With modern high-throughput technologies researchers can measure a multitude of molecular properties from cancer cells. A big question of precision medicine is how computational modelling can be used to predict sensitivity of cancer cells to drugs, and the best cancer treatment. Answers are sought in a study published in Nature Biotechnology.
Researchers at Aalto University and University of Helsinki used genomic changes and other measurements in computational modelling, for predicting drug sensitivity of cancer cells as a function of the cells' molecular properties. The enormous number of variables requires innovative statistical solutions, to be able to computationally use the available genomic information in biomedical research. The goal of the research, within the next decade, is to enable better customised treatment decisions for individual patients, and chances to cure specific subtypes of cancer.
– The goal of computational personalised medicine is to develop computational models with which we can predict effects of drugs in cells based on their genomic profiles. The most difficult challenge is simple in principle: how to choose and combine the molecular properties for the prediction, tells Professor Samuel Kaski of Aalto University.
The top-performing prediction methods used nonlinear models of data, and the different measurement techniques were weighted with coefficients learned from data.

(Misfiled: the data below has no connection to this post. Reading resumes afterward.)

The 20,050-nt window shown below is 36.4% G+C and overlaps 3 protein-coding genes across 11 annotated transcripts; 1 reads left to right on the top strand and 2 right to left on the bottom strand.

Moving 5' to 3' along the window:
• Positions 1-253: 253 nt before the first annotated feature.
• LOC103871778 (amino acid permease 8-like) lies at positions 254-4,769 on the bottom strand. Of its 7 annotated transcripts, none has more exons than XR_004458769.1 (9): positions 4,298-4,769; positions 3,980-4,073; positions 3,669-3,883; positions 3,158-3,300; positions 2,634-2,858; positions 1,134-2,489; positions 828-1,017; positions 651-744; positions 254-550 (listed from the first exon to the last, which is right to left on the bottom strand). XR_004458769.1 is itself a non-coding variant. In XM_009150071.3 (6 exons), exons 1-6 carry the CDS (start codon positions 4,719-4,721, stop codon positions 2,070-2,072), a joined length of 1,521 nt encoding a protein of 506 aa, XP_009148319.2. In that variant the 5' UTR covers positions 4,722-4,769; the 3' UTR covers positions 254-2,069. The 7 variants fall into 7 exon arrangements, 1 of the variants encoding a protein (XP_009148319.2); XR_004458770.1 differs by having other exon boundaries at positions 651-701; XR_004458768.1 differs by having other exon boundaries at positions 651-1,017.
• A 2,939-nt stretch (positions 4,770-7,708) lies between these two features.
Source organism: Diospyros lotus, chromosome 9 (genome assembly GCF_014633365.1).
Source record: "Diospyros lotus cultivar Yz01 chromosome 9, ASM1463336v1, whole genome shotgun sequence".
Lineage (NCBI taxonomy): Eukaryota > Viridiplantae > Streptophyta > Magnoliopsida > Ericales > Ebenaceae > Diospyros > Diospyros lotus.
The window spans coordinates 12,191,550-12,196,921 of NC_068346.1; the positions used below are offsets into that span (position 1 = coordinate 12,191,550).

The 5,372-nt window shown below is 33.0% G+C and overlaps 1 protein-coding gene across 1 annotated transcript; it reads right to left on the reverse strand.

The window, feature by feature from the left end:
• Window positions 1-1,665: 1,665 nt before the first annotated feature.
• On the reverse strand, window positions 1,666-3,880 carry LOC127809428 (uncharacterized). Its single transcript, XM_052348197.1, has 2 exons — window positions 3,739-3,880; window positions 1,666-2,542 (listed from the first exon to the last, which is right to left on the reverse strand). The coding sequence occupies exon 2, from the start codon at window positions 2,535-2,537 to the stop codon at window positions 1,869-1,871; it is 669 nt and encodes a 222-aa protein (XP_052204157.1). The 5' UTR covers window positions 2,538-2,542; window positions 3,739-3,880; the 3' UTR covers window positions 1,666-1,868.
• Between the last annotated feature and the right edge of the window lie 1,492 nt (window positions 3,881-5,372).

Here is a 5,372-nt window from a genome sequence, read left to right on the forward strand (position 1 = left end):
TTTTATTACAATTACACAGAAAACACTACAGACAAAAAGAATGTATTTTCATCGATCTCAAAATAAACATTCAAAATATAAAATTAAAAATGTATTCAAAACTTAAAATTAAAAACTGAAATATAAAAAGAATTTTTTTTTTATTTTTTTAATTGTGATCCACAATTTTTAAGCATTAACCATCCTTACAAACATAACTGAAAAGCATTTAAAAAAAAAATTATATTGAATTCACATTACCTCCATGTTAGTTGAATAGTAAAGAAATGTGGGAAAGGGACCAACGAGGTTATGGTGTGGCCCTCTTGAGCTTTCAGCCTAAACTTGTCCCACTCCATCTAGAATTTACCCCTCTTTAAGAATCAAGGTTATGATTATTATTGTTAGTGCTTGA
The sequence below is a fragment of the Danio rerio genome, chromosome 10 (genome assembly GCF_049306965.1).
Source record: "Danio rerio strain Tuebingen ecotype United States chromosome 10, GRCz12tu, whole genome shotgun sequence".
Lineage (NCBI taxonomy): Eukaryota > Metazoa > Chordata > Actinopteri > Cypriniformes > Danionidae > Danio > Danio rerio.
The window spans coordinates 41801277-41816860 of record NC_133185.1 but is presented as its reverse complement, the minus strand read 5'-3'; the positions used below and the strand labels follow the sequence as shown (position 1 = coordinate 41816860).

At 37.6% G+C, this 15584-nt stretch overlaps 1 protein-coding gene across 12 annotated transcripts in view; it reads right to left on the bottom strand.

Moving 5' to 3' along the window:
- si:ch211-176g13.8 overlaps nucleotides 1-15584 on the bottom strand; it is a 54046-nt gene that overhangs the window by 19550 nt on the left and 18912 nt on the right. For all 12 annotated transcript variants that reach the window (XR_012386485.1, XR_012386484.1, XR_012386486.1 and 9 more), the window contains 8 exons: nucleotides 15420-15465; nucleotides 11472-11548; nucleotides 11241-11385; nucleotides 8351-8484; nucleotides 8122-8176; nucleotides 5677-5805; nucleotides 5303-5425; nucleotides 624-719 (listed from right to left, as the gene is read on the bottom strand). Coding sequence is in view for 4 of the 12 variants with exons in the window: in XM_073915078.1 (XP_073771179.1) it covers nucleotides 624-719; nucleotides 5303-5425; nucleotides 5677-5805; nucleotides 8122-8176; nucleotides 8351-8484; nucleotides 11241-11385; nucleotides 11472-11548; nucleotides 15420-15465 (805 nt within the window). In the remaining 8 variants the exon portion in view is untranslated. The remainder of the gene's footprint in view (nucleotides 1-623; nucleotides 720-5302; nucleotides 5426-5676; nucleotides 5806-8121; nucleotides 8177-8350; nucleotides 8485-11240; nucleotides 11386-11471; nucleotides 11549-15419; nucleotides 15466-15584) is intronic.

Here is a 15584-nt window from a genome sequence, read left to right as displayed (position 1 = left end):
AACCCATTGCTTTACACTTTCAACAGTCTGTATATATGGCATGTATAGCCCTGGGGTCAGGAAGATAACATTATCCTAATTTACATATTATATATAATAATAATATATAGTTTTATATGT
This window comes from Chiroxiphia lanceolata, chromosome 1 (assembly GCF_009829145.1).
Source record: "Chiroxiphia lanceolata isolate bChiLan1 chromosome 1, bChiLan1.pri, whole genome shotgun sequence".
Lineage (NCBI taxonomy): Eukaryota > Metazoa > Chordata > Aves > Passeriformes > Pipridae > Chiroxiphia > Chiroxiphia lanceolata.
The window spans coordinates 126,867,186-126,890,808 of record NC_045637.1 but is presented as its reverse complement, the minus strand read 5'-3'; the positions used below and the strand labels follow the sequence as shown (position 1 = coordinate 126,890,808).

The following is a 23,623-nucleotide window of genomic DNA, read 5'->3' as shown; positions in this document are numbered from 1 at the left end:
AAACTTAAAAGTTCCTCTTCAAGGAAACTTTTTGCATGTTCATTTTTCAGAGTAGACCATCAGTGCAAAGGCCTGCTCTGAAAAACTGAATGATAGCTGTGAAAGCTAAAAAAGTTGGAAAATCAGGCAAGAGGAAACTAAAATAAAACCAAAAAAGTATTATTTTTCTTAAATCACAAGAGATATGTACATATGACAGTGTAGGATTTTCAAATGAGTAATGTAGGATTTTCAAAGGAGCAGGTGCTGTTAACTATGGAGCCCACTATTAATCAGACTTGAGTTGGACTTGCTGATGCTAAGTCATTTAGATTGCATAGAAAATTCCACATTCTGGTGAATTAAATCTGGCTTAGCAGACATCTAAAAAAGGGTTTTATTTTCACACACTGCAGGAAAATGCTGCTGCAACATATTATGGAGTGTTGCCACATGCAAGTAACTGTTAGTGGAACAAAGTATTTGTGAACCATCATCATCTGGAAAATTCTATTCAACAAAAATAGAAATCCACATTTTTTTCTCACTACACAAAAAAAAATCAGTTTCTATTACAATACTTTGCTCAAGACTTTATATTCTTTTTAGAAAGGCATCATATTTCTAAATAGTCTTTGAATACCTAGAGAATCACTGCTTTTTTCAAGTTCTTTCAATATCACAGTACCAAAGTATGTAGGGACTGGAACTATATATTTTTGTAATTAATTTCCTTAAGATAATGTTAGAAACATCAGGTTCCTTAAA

– The most successful approach further applied techniques of statistical machine learning, such as generalizing between similar drugs what was learned from data. Incorporation of prior biological knowledge increased prediction accuracy without additional costly measurements, explains Professor Kaski.
The large method spectrum analysed in this work gives a solid basis for developing models from patient data and refining them in intensive collaboration with cancer biologists and clinicians.
The multidisciplinary Finnish research group from Aalto University and University of Helsinki participated in an international competition of computational drug sensitivity prediction methods and won the competition. It was organized by the National Cancer Institute (NCI), USA, and the DREAM community (Dialogue on Reverse Engineering Assessment and Methods).
Explore further: DREAM project crowdsources answer to cancer cell drug sensitivities
"A community effort to assess and improve drug sensitivity prediction algorithms." James C Costello, et al. Nature Biotechnology (2014) DOI: 10.1038/nbt.2877
Received 20 July 2013 Accepted 12 March 2014 Published online 01 June 2014